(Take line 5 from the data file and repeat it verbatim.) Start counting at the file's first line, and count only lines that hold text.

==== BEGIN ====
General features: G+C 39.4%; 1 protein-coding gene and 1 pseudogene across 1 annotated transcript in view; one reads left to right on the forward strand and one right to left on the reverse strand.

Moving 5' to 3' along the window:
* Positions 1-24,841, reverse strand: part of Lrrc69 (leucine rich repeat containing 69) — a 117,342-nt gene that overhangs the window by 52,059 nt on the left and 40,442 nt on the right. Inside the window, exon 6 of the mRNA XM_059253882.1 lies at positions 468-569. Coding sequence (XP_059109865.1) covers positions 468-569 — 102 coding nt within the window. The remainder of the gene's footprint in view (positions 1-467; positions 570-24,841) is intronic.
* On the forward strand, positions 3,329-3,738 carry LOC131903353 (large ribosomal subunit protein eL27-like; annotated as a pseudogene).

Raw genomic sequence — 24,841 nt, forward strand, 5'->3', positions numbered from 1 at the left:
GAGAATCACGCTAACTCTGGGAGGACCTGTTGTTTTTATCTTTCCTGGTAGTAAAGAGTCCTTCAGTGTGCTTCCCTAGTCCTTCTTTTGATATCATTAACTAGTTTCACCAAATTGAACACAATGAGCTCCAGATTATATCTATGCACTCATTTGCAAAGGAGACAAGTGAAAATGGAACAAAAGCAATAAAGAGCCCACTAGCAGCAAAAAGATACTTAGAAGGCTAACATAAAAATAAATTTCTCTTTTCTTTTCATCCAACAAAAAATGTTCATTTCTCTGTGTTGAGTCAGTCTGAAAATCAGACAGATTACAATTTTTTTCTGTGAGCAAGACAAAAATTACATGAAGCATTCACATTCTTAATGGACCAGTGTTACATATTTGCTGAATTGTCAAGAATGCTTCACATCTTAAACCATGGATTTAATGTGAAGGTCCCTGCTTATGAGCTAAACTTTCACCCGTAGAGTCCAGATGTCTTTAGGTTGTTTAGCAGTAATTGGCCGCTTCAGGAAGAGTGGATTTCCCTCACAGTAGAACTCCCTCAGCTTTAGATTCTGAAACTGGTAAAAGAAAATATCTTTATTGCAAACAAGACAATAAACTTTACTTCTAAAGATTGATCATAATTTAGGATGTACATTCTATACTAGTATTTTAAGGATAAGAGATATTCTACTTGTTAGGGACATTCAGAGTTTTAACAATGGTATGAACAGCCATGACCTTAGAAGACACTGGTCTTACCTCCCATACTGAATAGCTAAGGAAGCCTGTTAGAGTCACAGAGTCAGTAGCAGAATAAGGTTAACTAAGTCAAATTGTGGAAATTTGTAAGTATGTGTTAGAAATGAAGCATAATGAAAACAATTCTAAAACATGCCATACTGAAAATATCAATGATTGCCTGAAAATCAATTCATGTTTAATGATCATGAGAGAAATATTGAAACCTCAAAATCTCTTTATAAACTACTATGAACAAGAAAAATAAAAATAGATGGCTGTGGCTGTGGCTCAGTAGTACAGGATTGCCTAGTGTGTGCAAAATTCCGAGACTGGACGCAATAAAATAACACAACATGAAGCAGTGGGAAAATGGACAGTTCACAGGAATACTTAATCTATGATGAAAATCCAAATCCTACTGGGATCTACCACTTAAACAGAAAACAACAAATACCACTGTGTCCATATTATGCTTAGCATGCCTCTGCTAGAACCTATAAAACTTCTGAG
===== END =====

Raw genomic sequence — 24,841 nt, forward strand, 5'->3', positions numbered from 1 at the left: